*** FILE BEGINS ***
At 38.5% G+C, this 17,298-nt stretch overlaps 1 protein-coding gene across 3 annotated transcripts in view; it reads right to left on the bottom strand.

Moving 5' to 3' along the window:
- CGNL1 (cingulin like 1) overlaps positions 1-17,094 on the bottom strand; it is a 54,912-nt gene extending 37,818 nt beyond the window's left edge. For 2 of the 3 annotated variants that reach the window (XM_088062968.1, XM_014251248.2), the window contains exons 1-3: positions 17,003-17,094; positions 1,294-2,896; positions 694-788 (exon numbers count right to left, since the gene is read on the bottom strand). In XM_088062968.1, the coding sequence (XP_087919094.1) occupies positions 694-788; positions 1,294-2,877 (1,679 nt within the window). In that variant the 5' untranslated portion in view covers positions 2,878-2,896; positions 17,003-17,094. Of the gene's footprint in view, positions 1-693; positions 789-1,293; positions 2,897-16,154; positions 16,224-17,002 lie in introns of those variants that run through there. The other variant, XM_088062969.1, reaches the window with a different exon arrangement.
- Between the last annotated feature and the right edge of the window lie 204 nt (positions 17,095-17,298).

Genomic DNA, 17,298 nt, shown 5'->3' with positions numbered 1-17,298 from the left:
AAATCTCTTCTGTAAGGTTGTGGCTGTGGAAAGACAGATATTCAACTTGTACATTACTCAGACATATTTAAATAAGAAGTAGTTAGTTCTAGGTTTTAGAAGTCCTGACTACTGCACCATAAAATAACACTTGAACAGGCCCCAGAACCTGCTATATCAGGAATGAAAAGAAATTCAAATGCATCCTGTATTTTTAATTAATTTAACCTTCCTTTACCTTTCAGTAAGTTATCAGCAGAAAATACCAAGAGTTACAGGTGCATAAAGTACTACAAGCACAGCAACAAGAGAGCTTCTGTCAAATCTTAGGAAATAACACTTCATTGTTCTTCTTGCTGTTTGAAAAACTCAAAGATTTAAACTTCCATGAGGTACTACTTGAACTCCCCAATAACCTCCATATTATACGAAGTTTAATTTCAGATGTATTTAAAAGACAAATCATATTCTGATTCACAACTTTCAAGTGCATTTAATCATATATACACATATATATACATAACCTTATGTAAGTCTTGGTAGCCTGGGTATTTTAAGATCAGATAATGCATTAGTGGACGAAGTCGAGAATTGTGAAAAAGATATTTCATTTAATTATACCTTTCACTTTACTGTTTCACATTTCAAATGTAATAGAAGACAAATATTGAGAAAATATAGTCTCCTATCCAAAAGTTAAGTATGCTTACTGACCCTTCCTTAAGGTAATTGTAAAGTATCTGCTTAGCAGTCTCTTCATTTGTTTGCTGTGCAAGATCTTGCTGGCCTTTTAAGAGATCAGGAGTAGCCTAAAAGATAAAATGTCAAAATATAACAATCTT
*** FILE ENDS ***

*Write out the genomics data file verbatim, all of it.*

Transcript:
At 38.5% G+C, this 17,298-nt stretch overlaps 1 protein-coding gene across 3 annotated transcripts in view; it reads right to left on the bottom strand.

Moving 5' to 3' along the window:
- CGNL1 (cingulin like 1) overlaps positions 1-17,094 on the bottom strand; it is a 54,912-nt gene extending 37,818 nt beyond the window's left edge. For 2 of the 3 annotated variants that reach the window (XM_088062968.1, XM_014251248.2), the window contains exons 1-3: positions 17,003-17,094; positions 1,294-2,896; positions 694-788 (exon numbers count right to left, since the gene is read on the bottom strand). In XM_088062968.1, the coding sequence (XP_087919094.1) occupies positions 694-788; positions 1,294-2,877 (1,679 nt within the window). In that variant the 5' untranslated portion in view covers positions 2,878-2,896; positions 17,003-17,094. Of the gene's footprint in view, positions 1-693; positions 789-1,293; positions 2,897-16,154; positions 16,224-17,002 lie in introns of those variants that run through there. The other variant, XM_088062969.1, reaches the window with a different exon arrangement.
- Between the last annotated feature and the right edge of the window lie 204 nt (positions 17,095-17,298).

Genomic DNA, 17,298 nt, shown 5'->3' with positions numbered 1-17,298 from the left:
AAATCTCTTCTGTAAGGTTGTGGCTGTGGAAAGACAGATATTCAACTTGTACATTACTCAGACATATTTAAATAAGAAGTAGTTAGTTCTAGGTTTTAGAAGTCCTGACTACTGCACCATAAAATAACACTTGAACAGGCCCCAGAACCTGCTATATCAGGAATGAAAAGAAATTCAAATGCATCCTGTATTTTTAATTAATTTAACCTTCCTTTACCTTTCAGTAAGTTATCAGCAGAAAATACCAAGAGTTACAGGTGCATAAAGTACTACAAGCACAGCAACAAGAGAGCTTCTGTCAAATCTTAGGAAATAACACTTCATTGTTCTTCTTGCTGTTTGAAAAACTCAAAGATTTAAACTTCCATGAGGTACTACTTGAACTCCCCAATAACCTCCATATTATACGAAGTTTAATTTCAGATGTATTTAAAAGACAAATCATATTCTGATTCACAACTTTCAAGTGCATTTAATCATATATACACATATATATACATAACCTTATGTAAGTCTTGGTAGCCTGGGTATTTTAAGATCAGATAATGCATTAGTGGACGAAGTCGAGAATTGTGAAAAAGATATTTCATTTAATTATACCTTTCACTTTACTGTTTCACATTTCAAATGTAATAGAAGACAAATATTGAGAAAATATAGTCTCCTATCCAAAAGTTAAGTATGCTTACTGACCCTTCCTTAAGGTAATTGTAAAGTATCTGCTTAGCAGTCTCTTCATTTGTTTGCTGTGCAAGATCTTGCTGGCCTTTTAAGAGATCAGGAGTAGCCTAAAAGATAAAATGTCAAAATATAACAATCTT